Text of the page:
Marc Filippino
Rob Armstrong is the FT’s US financial commentator. You can subscribe to his daily newsletter, Unhedged. We’ll have the link in the show notes. Thanks, Rob.

Robert Armstrong
My pleasure.

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Marc Filippino
The connected fitness company Peloton has watched its shares careen down a steep and bumpy trail. And now it’s crashed into an activist investor who wants to oust Peloton’s chief executive and explore selling the company. To talk more about this I’ve got our San Francisco correspondent Patrick McGee on the line. Hey, Patrick.

Patrick McGee
Hi, Marc.

Marc Filippino
So to remind listeners who aren’t, you know, spinning on their Peloton bikes, this was the company that exploded during the pandemic. Gyms closed, and it seemed like everyone wanted Peloton’s and other gear so they could work out from home. What has happened since then?

Patrick McGee
Yeah. For quarter after quarter, the likes of yours truly was writing that, you know, hey, Peloton really has to respond to this demand, you know, and really get bikes to people more quickly. And Peloton sort of had this lagged reaction where it took them a while and then when they finally made big moves to do it, essentially, they built up this big inventory and the market turned. The vaccine came out, more competition in its space emerged, and the result was that they ended up with all this inventory and less of a market to sell it to. And then CNBC reported that they had actually frozen production for several products in the coming months, and that caused its shares to fall another 25 per cent. Peloton actually pointed out, basically called the story erroneous. To be fair, Peloton’s in this quiet period where maybe they can’t tell us the full details, but it sounded like they’re absolutely freezing some production, but just maybe not to the extent that was that was mentioned in the article.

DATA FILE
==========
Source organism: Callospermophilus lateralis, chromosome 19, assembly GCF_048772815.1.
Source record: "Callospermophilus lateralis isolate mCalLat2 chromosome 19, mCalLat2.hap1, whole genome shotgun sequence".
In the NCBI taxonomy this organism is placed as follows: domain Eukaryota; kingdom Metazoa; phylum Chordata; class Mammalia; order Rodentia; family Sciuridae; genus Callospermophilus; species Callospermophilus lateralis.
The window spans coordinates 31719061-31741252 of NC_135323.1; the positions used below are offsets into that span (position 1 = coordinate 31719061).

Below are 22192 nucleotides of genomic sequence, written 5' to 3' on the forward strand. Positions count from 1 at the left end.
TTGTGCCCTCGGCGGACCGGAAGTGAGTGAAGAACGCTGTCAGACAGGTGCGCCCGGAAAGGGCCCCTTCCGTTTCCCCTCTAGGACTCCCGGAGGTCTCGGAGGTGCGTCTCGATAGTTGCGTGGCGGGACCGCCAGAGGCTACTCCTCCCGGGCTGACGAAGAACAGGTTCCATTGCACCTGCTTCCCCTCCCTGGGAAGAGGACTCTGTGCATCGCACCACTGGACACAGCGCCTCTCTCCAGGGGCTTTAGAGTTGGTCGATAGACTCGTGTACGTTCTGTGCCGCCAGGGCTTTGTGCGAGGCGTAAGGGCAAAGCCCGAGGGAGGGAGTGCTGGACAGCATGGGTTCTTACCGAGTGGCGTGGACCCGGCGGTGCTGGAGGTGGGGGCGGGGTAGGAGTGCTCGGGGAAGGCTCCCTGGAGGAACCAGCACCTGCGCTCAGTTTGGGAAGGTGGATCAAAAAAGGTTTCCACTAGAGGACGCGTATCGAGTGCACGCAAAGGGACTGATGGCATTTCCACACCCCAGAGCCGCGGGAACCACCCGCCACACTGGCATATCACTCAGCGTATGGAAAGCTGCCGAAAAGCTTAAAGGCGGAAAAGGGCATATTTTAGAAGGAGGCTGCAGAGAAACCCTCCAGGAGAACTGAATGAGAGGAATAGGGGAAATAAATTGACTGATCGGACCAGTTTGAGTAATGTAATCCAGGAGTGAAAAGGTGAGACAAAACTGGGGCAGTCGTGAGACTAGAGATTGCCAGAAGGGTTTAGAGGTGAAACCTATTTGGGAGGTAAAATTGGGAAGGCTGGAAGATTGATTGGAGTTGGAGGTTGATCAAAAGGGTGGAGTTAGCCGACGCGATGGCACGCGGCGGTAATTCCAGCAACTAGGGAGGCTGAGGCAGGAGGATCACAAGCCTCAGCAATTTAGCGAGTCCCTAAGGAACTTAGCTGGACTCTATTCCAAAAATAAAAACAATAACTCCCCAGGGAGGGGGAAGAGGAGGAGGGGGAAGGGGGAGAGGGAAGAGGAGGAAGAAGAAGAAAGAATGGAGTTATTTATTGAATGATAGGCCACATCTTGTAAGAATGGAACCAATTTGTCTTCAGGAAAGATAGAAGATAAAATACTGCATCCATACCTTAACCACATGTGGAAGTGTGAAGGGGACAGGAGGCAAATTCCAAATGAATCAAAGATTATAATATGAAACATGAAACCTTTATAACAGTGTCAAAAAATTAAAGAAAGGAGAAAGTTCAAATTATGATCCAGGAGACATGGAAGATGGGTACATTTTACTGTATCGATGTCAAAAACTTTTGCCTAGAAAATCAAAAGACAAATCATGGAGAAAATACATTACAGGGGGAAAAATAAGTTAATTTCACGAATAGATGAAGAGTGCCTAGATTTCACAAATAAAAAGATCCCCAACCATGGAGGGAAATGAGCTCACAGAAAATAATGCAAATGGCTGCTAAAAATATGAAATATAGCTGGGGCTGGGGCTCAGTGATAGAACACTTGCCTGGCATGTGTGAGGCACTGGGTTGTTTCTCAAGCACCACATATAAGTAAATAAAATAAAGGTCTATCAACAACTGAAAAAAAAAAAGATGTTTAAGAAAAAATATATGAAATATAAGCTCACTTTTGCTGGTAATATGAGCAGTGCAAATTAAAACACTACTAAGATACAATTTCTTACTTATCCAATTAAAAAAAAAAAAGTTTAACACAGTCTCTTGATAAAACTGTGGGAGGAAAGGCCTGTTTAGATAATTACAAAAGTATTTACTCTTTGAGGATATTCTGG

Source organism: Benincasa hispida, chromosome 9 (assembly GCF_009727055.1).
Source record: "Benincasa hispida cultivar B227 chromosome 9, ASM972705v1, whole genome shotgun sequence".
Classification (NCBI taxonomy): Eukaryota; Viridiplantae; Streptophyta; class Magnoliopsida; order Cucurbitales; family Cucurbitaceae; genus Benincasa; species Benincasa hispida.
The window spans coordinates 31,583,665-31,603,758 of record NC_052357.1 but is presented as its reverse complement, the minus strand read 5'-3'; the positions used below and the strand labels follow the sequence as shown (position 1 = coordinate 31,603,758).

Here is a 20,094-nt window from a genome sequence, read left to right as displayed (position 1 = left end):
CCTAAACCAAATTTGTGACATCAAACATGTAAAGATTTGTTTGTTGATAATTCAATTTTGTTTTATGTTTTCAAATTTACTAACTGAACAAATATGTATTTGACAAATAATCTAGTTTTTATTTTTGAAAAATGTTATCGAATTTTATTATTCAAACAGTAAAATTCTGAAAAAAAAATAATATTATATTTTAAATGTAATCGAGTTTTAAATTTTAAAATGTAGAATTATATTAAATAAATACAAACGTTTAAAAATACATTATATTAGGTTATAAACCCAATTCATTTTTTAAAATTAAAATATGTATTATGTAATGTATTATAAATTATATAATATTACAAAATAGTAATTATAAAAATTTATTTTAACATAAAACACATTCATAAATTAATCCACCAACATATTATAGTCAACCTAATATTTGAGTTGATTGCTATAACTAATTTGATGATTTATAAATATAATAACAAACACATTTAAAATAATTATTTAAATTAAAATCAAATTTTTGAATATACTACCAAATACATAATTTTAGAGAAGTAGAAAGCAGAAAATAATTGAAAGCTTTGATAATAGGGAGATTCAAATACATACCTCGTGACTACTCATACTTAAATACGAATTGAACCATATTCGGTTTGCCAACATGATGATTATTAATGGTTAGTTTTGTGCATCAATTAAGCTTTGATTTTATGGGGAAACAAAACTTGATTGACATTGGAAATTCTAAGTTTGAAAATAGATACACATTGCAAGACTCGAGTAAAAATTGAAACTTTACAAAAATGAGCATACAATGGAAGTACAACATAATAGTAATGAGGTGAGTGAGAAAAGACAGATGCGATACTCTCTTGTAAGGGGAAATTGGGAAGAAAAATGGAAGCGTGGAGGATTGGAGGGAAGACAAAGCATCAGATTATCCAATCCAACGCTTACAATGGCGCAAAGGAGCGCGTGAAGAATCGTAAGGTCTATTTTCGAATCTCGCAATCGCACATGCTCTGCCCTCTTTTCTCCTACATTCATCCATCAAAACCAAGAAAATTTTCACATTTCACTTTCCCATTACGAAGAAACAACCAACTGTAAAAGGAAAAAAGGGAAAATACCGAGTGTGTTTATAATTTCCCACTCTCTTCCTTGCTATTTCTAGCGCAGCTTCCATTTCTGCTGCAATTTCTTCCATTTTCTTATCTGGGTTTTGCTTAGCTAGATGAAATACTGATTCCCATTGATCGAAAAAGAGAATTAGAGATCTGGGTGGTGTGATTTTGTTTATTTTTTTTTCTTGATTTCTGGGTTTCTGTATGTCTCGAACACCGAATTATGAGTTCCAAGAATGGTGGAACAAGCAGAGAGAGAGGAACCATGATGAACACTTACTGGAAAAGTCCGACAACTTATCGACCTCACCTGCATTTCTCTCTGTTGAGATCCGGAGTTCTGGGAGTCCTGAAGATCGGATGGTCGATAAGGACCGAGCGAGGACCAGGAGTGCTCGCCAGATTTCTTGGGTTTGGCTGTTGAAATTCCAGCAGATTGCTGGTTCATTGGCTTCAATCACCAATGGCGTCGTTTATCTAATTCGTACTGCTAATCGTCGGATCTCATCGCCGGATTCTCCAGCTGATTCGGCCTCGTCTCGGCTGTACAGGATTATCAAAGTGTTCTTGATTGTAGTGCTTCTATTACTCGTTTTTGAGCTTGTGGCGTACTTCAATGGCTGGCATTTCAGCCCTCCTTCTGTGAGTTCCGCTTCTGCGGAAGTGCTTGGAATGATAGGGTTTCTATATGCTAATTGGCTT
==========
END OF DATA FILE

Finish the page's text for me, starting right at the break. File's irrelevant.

Marc Filippino
Sure. So if that wasn’t bad enough, now we have this activist investor on the scene, Blackwells Capital. It owns less than 5 per cent of the company, but it’s accusing Peloton’s co-founder John Foley of losing $40bn in shareholders’ wealth and accuses him of mismanagement and misleading investors and hiring his wife as an executive, you know. Is this all true, Patrick?

Patrick McGee
The one point I would point out is I don’t think the hiring his wife has any merit. John and his wife, Jill, basically came up with this company on their own right, back in like 2012 as an idea, and she’s been in charge of the apparel group within Peloton since 2014. But everything else, I mean look, Peloton was worth almost $50bn at the height, and the height was basically 12 months ago to the day. So it’s almost like stock market wise they’ve given away all the gains of a pandemic, and you think of what a pandemic did, it closed down all the gyms and sort of gave Peloton a sort of environment that they couldn’t have sort of authored better themselves.

Marc Filippino
I guess the question I have for you is how influential is Blackwells, you know, the activist investor making these claims and how likely that it’s going to get what it wants or is this just a lot of bluster?

Patrick McGee
I’m in the bluster camp for the key reason that Peloton is one of these tech companies that has a dual share structure. And so John Foley, the founder, and others actually have these Class B shares, and every one of them is worth 20 times that of an ordinary share, which means that shareholders basically have no say whatsoever.

Marc Filippino
Just to zoom out a little bit, you know, does Peloton’s decline tell us anything more widely about the survival of the connected fitness industry or is this an isolated scenario?

Patrick McGee